Mali: Just another coup in the wall
It’s tempting to dismiss the coup in Mali as just another banana republic doing what banana republics do best. That would be a mistake. Until Thursday morning, Mali was one of Africa’s most promising democracies, tantalisingly close to holding another strong election, and in a bitter irony its president ultimately fell because he was doing everything right. SIMON ALLISON explains what happened, and how – even in death – a certain Colonel Gaddafi is intricately involved.
Amadou Toumani Toure – or ATT as he’s usually known – may or may not be Mali’s president. He has been for the last 10 years, but on Wednesday night something strange happened. Some soldiers from his army, the institution which gave ATT his power in the first place, decided that they’d had enough of what they described as his “incompetent regime”, and stormed Mali’s capital Bamako, taking control of the presidential palace and the state broadcasting centre, among other significant buildings.
By Thursday morning, this group had taken power, or so they told the nation in a clumsy broadcast on state television. Led by a mid-ranking officer, Captain Amadou Sanogo, they styled themselves the National Committee for the Return of Democracy and the Restoration of the State (using the French acronym CNRDR), and promised to re-establish democracy just as soon as “the country is re-unified and its integrity no longer threatened” – heedless, naturally, of the fact that probably the biggest threat to Mali’s unity and integrity was the coup-plotters themselves.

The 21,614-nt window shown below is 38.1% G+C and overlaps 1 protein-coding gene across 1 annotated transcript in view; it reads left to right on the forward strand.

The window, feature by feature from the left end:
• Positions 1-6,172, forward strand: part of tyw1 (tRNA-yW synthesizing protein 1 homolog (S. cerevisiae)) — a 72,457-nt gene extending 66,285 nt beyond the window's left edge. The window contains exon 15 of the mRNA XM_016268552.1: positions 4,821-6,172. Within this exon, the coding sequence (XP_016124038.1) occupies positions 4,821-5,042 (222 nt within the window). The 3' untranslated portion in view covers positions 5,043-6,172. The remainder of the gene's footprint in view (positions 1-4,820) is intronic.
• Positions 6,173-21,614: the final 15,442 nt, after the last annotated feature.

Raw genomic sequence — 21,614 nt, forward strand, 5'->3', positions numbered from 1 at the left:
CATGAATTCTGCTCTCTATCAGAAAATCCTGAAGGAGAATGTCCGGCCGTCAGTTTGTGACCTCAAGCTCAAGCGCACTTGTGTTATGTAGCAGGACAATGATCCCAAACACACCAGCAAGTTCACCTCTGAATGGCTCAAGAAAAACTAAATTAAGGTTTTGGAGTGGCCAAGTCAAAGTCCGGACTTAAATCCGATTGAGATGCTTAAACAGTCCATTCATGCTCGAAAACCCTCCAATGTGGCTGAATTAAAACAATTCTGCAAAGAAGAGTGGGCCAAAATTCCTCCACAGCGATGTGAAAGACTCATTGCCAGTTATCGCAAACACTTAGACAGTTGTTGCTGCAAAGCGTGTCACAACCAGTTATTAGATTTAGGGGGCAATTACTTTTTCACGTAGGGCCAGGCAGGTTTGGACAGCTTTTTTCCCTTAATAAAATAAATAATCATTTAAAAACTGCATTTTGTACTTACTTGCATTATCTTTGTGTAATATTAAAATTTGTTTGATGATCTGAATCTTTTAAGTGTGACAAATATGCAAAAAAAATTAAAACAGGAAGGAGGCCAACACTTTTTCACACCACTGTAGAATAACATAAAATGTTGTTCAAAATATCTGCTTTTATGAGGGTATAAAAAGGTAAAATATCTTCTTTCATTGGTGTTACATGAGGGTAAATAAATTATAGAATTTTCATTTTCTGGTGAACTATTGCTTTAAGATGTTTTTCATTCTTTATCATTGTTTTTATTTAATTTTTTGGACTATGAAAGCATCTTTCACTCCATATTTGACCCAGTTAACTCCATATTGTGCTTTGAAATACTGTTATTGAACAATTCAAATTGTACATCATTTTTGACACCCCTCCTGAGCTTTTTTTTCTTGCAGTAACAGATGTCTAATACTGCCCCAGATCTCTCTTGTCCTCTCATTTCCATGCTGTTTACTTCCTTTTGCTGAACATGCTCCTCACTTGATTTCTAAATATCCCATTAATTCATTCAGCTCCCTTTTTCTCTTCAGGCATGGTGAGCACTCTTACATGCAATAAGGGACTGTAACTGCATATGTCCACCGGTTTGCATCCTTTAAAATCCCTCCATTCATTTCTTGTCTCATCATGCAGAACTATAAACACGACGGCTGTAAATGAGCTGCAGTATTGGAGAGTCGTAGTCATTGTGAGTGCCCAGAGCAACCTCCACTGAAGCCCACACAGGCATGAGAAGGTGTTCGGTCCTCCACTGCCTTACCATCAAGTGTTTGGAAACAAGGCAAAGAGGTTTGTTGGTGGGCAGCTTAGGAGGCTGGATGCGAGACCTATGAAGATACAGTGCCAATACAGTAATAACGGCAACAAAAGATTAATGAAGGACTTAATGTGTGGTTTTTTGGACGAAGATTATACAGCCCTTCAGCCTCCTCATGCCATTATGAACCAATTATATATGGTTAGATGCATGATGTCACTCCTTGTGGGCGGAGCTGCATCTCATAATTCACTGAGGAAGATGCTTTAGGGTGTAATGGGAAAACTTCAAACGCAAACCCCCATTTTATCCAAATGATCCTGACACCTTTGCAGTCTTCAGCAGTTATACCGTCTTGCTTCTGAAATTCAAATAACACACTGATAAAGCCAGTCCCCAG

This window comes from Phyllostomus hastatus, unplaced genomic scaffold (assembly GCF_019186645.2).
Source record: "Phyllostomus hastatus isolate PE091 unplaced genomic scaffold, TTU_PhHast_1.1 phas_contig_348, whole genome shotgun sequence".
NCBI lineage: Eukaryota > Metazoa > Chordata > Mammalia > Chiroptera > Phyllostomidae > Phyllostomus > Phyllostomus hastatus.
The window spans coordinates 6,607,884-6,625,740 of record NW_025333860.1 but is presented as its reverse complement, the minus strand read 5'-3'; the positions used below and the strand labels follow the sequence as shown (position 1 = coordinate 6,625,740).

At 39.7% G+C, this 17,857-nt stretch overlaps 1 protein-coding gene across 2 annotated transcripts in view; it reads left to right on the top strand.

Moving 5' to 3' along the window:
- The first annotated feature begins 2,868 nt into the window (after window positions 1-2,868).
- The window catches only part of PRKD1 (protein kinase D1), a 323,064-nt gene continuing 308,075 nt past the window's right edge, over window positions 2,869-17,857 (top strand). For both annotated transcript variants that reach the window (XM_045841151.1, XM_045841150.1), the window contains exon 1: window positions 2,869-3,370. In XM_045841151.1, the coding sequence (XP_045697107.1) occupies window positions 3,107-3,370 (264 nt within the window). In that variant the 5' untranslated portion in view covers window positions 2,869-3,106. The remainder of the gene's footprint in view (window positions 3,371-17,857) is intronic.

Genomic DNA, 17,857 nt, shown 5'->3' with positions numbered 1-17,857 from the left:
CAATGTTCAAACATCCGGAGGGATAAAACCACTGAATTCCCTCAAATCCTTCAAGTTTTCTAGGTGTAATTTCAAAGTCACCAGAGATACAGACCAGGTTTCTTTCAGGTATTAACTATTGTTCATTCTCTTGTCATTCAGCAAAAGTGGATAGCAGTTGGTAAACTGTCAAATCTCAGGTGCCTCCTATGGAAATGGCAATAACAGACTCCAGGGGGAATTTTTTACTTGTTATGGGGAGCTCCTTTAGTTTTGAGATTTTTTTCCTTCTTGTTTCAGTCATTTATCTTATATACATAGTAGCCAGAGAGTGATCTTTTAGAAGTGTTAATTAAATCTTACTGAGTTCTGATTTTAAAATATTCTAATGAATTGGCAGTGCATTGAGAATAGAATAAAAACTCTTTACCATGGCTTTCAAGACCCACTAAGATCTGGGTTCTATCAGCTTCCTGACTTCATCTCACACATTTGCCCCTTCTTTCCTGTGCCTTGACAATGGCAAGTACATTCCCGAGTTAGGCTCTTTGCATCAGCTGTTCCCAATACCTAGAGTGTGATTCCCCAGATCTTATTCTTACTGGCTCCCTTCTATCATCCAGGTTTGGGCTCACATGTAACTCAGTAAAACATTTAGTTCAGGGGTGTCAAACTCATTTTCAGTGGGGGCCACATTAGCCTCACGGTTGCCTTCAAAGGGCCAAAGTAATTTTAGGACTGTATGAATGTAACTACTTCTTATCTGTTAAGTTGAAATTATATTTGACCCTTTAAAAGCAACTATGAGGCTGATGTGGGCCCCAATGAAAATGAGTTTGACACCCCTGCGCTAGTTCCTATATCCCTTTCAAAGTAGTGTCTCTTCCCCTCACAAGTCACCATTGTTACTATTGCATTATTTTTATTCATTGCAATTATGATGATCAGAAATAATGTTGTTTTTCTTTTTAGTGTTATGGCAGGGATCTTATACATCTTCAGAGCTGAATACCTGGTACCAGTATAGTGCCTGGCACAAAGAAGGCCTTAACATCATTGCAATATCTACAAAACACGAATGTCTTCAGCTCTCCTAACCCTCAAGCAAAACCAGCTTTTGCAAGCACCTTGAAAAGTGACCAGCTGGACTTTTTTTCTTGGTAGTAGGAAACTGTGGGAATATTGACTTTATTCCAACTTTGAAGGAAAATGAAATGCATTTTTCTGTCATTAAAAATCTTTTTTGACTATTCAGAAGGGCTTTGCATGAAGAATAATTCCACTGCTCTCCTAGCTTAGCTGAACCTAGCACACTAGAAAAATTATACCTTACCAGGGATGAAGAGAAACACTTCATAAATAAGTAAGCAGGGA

What the CNRDR was actually referring to was the incipient rebellion in Mali’s sparsely-inhabited northern regions, where a heavily armed movement led by the historically fractious Tuaregs has comprehensively out-fought the Malian army, inflicting heavy casualties and causing mass desertions. According to the CNRDR, this is not because the Tuaregs are simply better fighters, but because the Malian army is being held back by the peacenik strategies of President ATT, who openly prefers to solve the problem through dialogue and mediation rather than more violence. It’s an unpopular stance with much of the army, and with plenty of citizens too, who can’t see why Malian soldiers are coming back in body bags while the government prevaricates over giving the troops on the frontline more reinforcements and firepower. Ultimately, his commitment to peace over violence is what cost him his job.